Journal of Plant Nutrition, 28(10): 1843-1852 (2005)
Survey of mycorrhizal colonization in native, open-pollinated, and
introduced hybrid maize in villages of Chiquimula, Guatemala.

Hess, J. L., Shiffler, A. K., Jolley, V. D.
Plant and Animal Sciences Department,
Brigham Young University, Provo, UT 84602, USA.

Replacing native plant types with introduced cultivars may have unexpected cropping system consequences. Native species and introduced cultivars may vary in their ability to form mycorrhizal symbioses with soil fungi and consequently affect phosphorus (P) nutrition. Low-input cropping systems often depend on mycorrhiza for adequate nutrition and growth, while high-input systems minimize the benefit of and need for colonization. Studies in wheat (Triticum aestivum L.) suggest that improving cultivars reduced the ability to form mycorrhiza. This study was conducted at six sites in the province of Chiquimula, Guatemala, to determine the difference in mycorrhizal infection rates between two maize (Zea mays L.) cultivars — 'Cushpeño,' a native, open-pollinated variety, and 'HB-83,' an introduced, improved hybrid. The 'HB-83' was colonized at a significantly lower percentage (67%) than was 'Cushpeño' (72%; α = 0.0137). A strong negative correlation (r = –0.953) existed between Mehlich-3 extractable soil P and differences in mycorrhizal colonization rates between the two genotypes. The full impact of lower colonization rates of the introduced hybrid on sustainability of the village agricultural system needs further investigation.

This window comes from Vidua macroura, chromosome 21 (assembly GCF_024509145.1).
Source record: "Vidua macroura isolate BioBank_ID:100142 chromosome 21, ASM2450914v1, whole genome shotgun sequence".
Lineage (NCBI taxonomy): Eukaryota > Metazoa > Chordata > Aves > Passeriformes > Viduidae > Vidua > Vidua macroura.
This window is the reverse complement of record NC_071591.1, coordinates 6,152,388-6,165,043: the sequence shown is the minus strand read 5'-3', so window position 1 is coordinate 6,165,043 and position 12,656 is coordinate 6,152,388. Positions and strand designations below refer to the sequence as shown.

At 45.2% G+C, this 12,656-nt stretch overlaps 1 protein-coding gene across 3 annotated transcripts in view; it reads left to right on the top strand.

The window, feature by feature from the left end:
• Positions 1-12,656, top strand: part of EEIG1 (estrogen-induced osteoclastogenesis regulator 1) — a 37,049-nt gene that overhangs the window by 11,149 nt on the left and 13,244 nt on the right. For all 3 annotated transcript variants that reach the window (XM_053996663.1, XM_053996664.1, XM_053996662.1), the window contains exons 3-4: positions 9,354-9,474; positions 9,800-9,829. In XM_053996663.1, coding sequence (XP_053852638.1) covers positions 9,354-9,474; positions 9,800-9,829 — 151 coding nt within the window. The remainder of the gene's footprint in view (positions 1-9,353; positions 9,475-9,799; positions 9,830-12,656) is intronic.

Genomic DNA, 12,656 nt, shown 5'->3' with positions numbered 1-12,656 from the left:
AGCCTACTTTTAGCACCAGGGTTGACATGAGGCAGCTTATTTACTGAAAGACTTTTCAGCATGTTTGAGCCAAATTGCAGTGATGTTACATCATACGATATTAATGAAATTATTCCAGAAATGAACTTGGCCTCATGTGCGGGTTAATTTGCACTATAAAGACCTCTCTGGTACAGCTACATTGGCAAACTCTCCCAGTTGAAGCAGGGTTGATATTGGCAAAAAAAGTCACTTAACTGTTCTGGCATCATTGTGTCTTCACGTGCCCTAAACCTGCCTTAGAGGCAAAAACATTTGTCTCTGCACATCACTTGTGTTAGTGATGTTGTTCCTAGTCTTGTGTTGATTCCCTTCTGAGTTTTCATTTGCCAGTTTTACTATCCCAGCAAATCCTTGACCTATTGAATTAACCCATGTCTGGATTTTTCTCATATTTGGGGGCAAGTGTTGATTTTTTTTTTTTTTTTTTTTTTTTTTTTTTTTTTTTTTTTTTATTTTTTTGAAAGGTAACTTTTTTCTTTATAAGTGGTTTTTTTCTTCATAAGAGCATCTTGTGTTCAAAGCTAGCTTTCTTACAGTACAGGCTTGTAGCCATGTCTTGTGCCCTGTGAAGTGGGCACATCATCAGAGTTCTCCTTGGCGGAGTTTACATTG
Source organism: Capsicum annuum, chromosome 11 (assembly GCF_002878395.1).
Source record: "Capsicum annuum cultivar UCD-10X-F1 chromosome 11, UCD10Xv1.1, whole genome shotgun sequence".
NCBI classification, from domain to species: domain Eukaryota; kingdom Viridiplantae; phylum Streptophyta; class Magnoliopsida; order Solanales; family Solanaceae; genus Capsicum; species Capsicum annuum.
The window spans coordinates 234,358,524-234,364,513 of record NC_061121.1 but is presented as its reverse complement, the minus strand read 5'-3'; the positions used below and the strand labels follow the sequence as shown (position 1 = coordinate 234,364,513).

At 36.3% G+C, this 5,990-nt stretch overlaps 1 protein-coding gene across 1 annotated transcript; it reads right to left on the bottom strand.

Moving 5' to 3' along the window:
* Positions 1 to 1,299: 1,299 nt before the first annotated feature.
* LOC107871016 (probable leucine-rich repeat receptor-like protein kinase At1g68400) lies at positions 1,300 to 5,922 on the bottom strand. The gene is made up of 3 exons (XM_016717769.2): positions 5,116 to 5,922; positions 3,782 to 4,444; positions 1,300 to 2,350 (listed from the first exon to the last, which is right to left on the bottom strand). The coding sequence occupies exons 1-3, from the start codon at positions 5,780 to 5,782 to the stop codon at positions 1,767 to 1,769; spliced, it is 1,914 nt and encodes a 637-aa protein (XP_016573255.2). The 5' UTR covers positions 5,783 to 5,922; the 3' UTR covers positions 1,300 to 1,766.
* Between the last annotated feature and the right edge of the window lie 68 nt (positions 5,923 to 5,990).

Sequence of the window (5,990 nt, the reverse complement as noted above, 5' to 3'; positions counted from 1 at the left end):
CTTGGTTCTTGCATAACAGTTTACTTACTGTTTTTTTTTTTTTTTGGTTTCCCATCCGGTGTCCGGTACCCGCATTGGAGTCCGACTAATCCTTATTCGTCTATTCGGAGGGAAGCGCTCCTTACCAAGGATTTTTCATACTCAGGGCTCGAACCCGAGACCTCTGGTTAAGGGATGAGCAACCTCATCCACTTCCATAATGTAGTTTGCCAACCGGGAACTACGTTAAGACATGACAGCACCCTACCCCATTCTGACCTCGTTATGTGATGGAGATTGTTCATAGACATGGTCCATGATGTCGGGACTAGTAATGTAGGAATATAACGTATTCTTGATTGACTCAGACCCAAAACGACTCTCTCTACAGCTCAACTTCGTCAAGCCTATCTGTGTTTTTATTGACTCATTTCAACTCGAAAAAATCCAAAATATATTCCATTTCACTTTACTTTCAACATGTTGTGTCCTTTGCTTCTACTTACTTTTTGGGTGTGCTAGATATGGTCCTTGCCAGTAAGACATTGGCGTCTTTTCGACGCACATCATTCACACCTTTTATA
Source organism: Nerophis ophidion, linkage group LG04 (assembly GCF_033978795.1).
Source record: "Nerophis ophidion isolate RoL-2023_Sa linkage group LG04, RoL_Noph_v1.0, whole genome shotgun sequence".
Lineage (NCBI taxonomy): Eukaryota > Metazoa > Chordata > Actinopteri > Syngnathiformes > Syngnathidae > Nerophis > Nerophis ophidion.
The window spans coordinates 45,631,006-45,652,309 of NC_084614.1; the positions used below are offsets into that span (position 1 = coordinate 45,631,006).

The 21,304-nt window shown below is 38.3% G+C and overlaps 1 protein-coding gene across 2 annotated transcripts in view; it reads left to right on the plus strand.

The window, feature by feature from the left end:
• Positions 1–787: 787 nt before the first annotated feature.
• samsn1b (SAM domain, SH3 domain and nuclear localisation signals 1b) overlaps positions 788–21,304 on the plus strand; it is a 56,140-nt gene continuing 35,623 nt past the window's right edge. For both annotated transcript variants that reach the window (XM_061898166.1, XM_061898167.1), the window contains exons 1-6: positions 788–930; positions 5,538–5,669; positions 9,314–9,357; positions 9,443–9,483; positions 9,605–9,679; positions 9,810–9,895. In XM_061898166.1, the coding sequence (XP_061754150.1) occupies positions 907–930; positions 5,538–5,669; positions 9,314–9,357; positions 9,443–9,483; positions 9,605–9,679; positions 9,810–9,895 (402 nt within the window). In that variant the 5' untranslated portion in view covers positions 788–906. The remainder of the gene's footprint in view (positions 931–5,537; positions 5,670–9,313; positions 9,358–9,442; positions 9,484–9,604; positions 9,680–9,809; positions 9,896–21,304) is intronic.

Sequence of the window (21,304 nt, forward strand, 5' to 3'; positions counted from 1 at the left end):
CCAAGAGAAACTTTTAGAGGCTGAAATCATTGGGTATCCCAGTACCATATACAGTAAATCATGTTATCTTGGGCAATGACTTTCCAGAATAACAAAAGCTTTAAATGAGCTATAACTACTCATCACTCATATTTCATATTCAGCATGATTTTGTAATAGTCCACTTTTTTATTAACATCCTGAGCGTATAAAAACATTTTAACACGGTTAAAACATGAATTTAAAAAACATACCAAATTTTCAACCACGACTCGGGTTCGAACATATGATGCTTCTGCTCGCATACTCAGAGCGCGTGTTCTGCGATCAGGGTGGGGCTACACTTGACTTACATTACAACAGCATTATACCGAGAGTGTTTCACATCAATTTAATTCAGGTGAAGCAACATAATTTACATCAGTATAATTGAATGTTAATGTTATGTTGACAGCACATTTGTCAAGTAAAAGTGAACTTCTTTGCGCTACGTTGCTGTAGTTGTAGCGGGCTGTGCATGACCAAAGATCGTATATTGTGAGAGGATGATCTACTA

Mycorrhizal Fungi